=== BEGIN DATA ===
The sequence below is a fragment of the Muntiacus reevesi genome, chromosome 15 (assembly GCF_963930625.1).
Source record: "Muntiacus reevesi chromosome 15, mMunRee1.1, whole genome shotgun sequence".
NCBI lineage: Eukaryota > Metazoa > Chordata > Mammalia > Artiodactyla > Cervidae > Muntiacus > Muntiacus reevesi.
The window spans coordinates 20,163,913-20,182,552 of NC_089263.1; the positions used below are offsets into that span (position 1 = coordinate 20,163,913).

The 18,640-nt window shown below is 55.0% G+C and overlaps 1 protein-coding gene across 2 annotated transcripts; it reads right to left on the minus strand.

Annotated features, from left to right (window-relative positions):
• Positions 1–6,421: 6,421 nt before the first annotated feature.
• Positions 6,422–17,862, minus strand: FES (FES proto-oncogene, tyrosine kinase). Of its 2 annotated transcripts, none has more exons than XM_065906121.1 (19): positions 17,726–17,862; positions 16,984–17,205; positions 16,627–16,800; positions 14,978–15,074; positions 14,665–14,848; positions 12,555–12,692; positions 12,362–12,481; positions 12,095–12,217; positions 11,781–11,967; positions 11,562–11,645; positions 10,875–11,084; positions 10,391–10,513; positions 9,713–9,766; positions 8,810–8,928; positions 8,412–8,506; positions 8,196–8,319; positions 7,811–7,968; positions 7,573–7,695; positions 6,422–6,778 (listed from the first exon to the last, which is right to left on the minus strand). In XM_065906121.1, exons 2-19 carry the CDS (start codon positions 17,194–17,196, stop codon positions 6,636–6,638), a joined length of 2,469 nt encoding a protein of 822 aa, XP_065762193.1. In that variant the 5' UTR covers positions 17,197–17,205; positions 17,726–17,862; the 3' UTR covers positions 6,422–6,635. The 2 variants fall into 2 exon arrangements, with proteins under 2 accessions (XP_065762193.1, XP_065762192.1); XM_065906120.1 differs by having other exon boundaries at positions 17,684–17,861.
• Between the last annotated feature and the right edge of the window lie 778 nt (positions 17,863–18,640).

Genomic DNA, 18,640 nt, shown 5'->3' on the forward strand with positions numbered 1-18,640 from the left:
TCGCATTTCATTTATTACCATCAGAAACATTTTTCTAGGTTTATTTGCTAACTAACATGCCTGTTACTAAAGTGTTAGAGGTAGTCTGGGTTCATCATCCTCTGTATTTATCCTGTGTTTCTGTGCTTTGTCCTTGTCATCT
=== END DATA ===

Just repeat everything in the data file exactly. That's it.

The sequence below is a fragment of the Muntiacus reevesi genome, chromosome 15 (assembly GCF_963930625.1).
Source record: "Muntiacus reevesi chromosome 15, mMunRee1.1, whole genome shotgun sequence".
NCBI lineage: Eukaryota > Metazoa > Chordata > Mammalia > Artiodactyla > Cervidae > Muntiacus > Muntiacus reevesi.
The window spans coordinates 20,163,913-20,182,552 of NC_089263.1; the positions used below are offsets into that span (position 1 = coordinate 20,163,913).

The 18,640-nt window shown below is 55.0% G+C and overlaps 1 protein-coding gene across 2 annotated transcripts; it reads right to left on the minus strand.

Annotated features, from left to right (window-relative positions):
• Positions 1–6,421: 6,421 nt before the first annotated feature.
• Positions 6,422–17,862, minus strand: FES (FES proto-oncogene, tyrosine kinase). Of its 2 annotated transcripts, none has more exons than XM_065906121.1 (19): positions 17,726–17,862; positions 16,984–17,205; positions 16,627–16,800; positions 14,978–15,074; positions 14,665–14,848; positions 12,555–12,692; positions 12,362–12,481; positions 12,095–12,217; positions 11,781–11,967; positions 11,562–11,645; positions 10,875–11,084; positions 10,391–10,513; positions 9,713–9,766; positions 8,810–8,928; positions 8,412–8,506; positions 8,196–8,319; positions 7,811–7,968; positions 7,573–7,695; positions 6,422–6,778 (listed from the first exon to the last, which is right to left on the minus strand). In XM_065906121.1, exons 2-19 carry the CDS (start codon positions 17,194–17,196, stop codon positions 6,636–6,638), a joined length of 2,469 nt encoding a protein of 822 aa, XP_065762193.1. In that variant the 5' UTR covers positions 17,197–17,205; positions 17,726–17,862; the 3' UTR covers positions 6,422–6,635. The 2 variants fall into 2 exon arrangements, with proteins under 2 accessions (XP_065762193.1, XP_065762192.1); XM_065906120.1 differs by having other exon boundaries at positions 17,684–17,861.
• Between the last annotated feature and the right edge of the window lie 778 nt (positions 17,863–18,640).

Genomic DNA, 18,640 nt, shown 5'->3' on the forward strand with positions numbered 1-18,640 from the left:
TCGCATTTCATTTATTACCATCAGAAACATTTTTCTAGGTTTATTTGCTAACTAACATGCCTGTTACTAAAGTGTTAGAGGTAGTCTGGGTTCATCATCCTCTGTATTTATCCTGTGTTTCTGTGCTTTGTCCTTGTCATCT